The anti-Kazib posters have backfired. The racist campaign by these far Right thugs generated a tremendous show of solidarity with Kazib, first at the Sorbonne itself among students and teachers. It spread quickly throughout the country, with the defense of the basic democratic right of Kazib to be heard — which came from political and public figures as well as everyday people — helping propel the hashtag #AnasseSorbonne to second place among the top-trending topics across the country on Twitter. The French Left was largely united in defending Kazib’s right to speak.

As the Poing Levé communication stated, the entire French bourgeoisie is promising a post-2022 of growing attacks on the working class and poor and and greater “security” repression. “In the context of deep polarization on the right … the presence of Anasse, a worker with an immigrant background, is a necessity.”

In response to the video by Natifs inviting racists to shut down the meeting by force, Kazib tweeted a video calling for a massive showing in defense of democratic rights. “The far Right will not decide which candidate has the right to speak!” he insisted. 

Solidarity with our comrade Anasse Kazib!

Facebook Twitter Share

Scott Cooper

Scott is a writer, editor, and longtime socialist activist who lives in the Boston area.


Tracking, Deportations, Internment: European Countries Go on the Hunt for Migrants

On May 10, German chancellor Olaf Scholz strengthened Germany’s anti-migrant policy. This means more deportations, border patrol reinforcements, and economic agreements with sending countries. The new policy is being deployed throughout Europe.

Leo Stella

May 25, 2023
People in Berlin demonstrating on the 75th anniversary of the Nakhba.

Berlin Police Attack Jews and Palestinians Commemorating the Nakba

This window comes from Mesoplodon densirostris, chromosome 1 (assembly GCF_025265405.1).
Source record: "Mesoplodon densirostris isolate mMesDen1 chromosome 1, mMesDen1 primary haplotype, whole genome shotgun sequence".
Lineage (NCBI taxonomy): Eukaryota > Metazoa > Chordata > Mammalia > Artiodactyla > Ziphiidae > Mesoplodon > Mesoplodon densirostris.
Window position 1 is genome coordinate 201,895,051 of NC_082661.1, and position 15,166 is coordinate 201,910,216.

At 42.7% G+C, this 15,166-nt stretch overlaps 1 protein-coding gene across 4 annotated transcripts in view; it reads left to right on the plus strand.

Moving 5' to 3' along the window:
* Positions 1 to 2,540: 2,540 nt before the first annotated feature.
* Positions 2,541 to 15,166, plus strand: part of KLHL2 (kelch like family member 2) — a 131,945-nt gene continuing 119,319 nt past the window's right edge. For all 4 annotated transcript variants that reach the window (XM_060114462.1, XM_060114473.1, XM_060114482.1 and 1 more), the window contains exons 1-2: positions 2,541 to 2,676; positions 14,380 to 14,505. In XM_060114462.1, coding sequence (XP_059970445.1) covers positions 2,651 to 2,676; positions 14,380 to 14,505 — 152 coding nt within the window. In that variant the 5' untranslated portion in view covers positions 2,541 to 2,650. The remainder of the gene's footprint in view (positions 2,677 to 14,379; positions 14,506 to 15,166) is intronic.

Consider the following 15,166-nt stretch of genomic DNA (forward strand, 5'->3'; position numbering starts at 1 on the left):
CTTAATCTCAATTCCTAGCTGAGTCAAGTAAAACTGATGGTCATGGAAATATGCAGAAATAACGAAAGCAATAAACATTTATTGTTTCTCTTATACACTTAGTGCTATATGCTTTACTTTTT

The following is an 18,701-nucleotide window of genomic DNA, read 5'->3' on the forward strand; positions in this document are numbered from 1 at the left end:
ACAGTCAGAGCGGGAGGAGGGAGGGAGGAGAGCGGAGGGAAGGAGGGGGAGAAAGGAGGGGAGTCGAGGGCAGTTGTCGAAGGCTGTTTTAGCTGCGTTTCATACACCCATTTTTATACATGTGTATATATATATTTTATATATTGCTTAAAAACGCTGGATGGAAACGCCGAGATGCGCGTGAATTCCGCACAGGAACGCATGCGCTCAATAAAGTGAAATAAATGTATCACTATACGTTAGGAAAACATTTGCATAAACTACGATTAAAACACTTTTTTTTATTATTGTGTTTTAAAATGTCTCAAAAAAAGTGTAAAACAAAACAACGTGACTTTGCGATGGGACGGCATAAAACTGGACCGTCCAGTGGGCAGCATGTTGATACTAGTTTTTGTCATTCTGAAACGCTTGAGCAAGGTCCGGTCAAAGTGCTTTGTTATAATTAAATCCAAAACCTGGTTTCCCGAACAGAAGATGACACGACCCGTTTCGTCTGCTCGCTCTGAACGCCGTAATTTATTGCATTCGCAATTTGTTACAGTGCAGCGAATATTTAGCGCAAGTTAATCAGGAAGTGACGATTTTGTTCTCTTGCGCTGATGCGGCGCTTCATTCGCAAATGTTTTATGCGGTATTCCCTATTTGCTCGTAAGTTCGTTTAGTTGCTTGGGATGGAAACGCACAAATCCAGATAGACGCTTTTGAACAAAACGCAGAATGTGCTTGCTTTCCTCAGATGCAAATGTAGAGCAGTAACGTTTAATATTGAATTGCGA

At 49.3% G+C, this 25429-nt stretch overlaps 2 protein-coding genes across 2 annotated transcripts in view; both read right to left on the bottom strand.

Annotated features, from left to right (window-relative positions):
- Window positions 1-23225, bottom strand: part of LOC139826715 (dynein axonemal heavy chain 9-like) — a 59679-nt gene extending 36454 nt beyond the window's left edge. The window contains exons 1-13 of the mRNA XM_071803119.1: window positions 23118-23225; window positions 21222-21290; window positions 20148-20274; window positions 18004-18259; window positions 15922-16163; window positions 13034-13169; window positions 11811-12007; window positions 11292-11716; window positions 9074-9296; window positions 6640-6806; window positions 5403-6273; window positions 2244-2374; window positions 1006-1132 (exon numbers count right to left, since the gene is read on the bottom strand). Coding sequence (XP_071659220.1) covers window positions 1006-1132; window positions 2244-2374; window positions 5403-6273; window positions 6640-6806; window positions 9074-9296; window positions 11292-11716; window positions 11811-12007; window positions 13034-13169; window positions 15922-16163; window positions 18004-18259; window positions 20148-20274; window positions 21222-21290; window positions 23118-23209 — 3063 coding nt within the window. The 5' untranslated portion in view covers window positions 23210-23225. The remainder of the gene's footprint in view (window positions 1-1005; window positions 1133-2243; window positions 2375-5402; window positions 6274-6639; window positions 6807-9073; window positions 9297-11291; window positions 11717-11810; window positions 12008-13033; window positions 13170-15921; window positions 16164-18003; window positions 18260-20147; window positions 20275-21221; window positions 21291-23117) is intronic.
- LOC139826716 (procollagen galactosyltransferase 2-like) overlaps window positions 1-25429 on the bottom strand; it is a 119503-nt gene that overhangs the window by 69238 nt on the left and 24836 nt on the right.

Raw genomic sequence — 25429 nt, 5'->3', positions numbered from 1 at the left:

On the 75th anniversary of the Nakba, the Berlin police banned all Palestinian demonstrations, and broke up a demonstration of Jewish Berliners in solidarity with Palestinians.

Nathaniel Flakin

May 22, 2023

In France, There is No Return to Normal for Macron

Anger of the French people at Macron's pension reform is far from extinguished, despite moves by the Inter-Union bureaucracy which weakened the movement.

Juan Chingo

May 20, 2023

The French Union Bureaucracy Tries to Bury the Movement Against the Pension Reform by Resuming “Social Dialogue”

After historic May 1st protests, the Inter-Union announced the following day that the next mobilization will take place on Tuesday, June 6. This distant date appears only to be conceived of as a way to pressure the National Assembly, which continues its strategy of defeat and prepares to bury the movement.

Nathan Erderof

May 12, 2023


This Pride Month, There is Hope In Fighting Back. Pride is in the Streets.

Pride is in the streets. It is the history of our community, it is the history of our struggle. Let us do them honor.

Ezra Brain

June 2, 2023
A rainbow display at the supermarket Target during Pride Month 2022.

Target Doesn’t Care about LGBTQ+ People

At Target and Anheuser-Busch, policies of inclusion and diversity have clashed with profit ambitions.

Pablo Herón

June 2, 2023
University of Michigan campus

Campus Cops Intimidate Grad Workers in Ann Arbor, Michigan

We publish here a statement by the Graduate Employees' Organization detailing and condemning the repressive tactics of the University of Michigan administration in response to the strength and resilience of striking grad workers.

Left Voice

June 1, 2023

#AllthatsLeftPod: Three Years Since the George Floyd Uprising:

In this episode of the podcast, we reflect on the 2020 George Floyd uprising, which began three years ago. We discuss how to turn the energy of a mass uprising into a sustained movement, and the kind of revolutionary leadership that's required to do so.

Left Voice

May 25, 2023